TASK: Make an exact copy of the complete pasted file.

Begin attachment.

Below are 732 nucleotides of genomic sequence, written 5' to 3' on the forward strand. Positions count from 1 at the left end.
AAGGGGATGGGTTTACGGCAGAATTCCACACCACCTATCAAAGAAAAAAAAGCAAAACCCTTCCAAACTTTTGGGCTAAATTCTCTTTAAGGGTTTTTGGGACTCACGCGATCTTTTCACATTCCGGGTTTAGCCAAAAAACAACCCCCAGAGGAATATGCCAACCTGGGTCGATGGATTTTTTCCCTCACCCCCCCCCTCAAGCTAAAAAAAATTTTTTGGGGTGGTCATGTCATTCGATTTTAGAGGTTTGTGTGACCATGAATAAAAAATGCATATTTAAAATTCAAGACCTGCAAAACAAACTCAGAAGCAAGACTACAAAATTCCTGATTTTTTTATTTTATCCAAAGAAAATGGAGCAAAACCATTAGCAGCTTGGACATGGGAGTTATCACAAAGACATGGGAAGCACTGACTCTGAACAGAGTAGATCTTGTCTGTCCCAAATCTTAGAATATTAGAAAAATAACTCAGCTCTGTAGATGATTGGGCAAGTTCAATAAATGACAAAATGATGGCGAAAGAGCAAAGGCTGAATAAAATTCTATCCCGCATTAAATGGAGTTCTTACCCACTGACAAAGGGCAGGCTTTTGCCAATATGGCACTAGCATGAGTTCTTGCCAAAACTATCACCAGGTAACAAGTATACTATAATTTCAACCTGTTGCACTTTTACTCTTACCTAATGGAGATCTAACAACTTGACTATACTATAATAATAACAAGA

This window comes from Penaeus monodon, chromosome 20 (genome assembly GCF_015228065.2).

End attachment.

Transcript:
Below are 732 nucleotides of genomic sequence, written 5' to 3' on the forward strand. Positions count from 1 at the left end.
AAGGGGATGGGTTTACGGCAGAATTCCACACCACCTATCAAAGAAAAAAAAGCAAAACCCTTCCAAACTTTTGGGCTAAATTCTCTTTAAGGGTTTTTGGGACTCACGCGATCTTTTCACATTCCGGGTTTAGCCAAAAAACAACCCCCAGAGGAATATGCCAACCTGGGTCGATGGATTTTTTCCCTCACCCCCCCCCTCAAGCTAAAAAAAATTTTTTGGGGTGGTCATGTCATTCGATTTTAGAGGTTTGTGTGACCATGAATAAAAAATGCATATTTAAAATTCAAGACCTGCAAAACAAACTCAGAAGCAAGACTACAAAATTCCTGATTTTTTTATTTTATCCAAAGAAAATGGAGCAAAACCATTAGCAGCTTGGACATGGGAGTTATCACAAAGACATGGGAAGCACTGACTCTGAACAGAGTAGATCTTGTCTGTCCCAAATCTTAGAATATTAGAAAAATAACTCAGCTCTGTAGATGATTGGGCAAGTTCAATAAATGACAAAATGATGGCGAAAGAGCAAAGGCTGAATAAAATTCTATCCCGCATTAAATGGAGTTCTTACCCACTGACAAAGGGCAGGCTTTTGCCAATATGGCACTAGCATGAGTTCTTGCCAAAACTATCACCAGGTAACAAGTATACTATAATTTCAACCTGTTGCACTTTTACTCTTACCTAATGGAGATCTAACAACTTGACTATACTATAATAATAACAAGA

This window comes from Penaeus monodon, chromosome 20 (genome assembly GCF_015228065.2).